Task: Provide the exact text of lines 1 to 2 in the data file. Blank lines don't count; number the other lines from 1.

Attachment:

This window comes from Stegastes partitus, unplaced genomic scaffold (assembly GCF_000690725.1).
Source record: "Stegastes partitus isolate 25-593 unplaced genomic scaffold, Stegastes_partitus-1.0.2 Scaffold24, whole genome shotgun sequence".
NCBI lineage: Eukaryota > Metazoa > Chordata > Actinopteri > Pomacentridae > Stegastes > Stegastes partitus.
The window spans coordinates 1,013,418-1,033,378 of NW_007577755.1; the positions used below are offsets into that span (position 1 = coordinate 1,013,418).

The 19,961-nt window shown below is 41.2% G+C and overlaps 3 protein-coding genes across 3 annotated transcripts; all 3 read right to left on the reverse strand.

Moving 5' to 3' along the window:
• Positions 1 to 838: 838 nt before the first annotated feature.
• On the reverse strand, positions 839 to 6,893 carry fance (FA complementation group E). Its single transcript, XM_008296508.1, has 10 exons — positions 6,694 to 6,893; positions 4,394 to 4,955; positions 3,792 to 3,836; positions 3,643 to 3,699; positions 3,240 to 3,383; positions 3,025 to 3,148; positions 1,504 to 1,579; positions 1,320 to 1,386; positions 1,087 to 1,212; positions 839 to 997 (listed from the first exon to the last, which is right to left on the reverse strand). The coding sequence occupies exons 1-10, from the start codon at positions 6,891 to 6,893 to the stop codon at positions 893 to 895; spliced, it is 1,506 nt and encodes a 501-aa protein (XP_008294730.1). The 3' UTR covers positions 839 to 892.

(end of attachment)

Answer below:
This window comes from Stegastes partitus, unplaced genomic scaffold (assembly GCF_000690725.1).
Source record: "Stegastes partitus isolate 25-593 unplaced genomic scaffold, Stegastes_partitus-1.0.2 Scaffold24, whole genome shotgun sequence".